Sometimes, I wonder if these speaker amps aren't too good now. I actually had one back on the bench as I thought that there was something wrong with it. It tested out OK, and it turned out that it wasn't the amp, but rather imperfections in the mp3's (and some early CDs) I was listening to. :bigeyes: The Auricap folks are definitely onto something. They're a bit more expensive than the "orange drops" I'd've used otherwise, but certainly not too onerous. I have a good enough reason to believe that Auricaps are worth it, and they are going into the VT amp I'm working on.

However, I'm not going to be conned into paying $20.00+ (lots more sometimes) for something like these paper 'n' oil capacitors in teak wood tubes. I'm sure they'd look real pretty framed and hanging on the wall, but who's going to notice when they're mounted under a chassis? Or that outfit that even had the chutzpah to advertise that their beeswax capacitors were made "with all natural ingrediants" :bigeyes: Is this health food or electronic components they're selling ? :D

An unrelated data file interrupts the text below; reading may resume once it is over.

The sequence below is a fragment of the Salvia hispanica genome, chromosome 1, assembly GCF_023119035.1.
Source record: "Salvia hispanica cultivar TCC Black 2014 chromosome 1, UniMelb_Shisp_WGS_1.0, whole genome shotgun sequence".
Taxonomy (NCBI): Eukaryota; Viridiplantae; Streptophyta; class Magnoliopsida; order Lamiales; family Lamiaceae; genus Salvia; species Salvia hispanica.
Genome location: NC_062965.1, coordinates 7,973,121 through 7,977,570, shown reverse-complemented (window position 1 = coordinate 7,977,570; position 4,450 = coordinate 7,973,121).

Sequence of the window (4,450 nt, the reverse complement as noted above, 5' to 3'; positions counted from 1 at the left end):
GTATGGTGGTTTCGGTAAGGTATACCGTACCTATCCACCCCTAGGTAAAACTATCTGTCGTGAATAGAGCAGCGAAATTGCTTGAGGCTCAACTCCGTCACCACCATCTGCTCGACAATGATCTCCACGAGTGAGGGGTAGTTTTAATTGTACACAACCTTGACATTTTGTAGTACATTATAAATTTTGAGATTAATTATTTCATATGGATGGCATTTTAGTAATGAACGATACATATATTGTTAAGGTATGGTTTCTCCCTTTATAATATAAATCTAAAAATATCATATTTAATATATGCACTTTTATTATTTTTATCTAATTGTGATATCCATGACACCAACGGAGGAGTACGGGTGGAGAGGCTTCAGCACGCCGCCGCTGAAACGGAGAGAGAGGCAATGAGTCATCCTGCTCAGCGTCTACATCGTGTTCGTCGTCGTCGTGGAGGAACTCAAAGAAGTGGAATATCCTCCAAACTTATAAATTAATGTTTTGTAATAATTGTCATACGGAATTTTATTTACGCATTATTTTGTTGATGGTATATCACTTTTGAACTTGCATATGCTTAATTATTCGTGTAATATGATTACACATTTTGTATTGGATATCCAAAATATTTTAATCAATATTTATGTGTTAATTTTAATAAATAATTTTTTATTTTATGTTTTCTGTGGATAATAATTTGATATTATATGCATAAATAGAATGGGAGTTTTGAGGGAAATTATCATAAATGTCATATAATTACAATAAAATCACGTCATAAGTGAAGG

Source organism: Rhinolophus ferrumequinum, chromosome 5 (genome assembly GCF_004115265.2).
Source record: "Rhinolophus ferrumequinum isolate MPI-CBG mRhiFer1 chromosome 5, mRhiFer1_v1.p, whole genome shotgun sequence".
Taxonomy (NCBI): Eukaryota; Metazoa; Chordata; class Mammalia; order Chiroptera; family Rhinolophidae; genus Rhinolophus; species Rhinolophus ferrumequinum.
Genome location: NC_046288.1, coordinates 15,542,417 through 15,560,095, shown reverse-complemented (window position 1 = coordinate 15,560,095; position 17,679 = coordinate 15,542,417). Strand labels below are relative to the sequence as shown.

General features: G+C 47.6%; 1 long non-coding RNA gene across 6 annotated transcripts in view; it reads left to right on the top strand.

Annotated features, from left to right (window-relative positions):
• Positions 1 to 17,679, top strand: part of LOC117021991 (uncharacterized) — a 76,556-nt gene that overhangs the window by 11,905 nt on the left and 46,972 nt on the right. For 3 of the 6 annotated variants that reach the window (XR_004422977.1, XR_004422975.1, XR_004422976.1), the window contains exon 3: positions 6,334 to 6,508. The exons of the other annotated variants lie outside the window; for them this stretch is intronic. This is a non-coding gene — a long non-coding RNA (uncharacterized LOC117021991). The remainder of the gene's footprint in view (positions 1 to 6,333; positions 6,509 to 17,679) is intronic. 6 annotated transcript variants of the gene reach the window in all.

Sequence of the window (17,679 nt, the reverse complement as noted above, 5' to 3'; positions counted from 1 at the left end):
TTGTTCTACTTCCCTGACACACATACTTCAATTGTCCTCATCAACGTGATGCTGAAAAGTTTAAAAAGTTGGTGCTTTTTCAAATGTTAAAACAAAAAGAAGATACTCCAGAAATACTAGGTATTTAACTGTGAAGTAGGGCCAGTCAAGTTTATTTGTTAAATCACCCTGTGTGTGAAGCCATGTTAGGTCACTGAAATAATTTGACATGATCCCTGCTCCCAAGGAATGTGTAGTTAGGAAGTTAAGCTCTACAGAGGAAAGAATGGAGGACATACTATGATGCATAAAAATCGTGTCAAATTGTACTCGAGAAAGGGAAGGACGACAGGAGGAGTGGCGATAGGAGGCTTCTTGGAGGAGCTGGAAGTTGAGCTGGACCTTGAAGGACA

can anyone please elaborate why a Williamson is unstable?

This is a four stage toplogy which uses RC coupling between every stage. This excessive use of RC coupling introduces phase shifts that, when combined with inverse feedback, promotes instability since a 360 deg phase shift around the loop is highly likely to occur at a frequency where the closed loop gain is still greater than unity. That gives you an oscillator.

Best to use less open loop gain, and try for using less global feedback.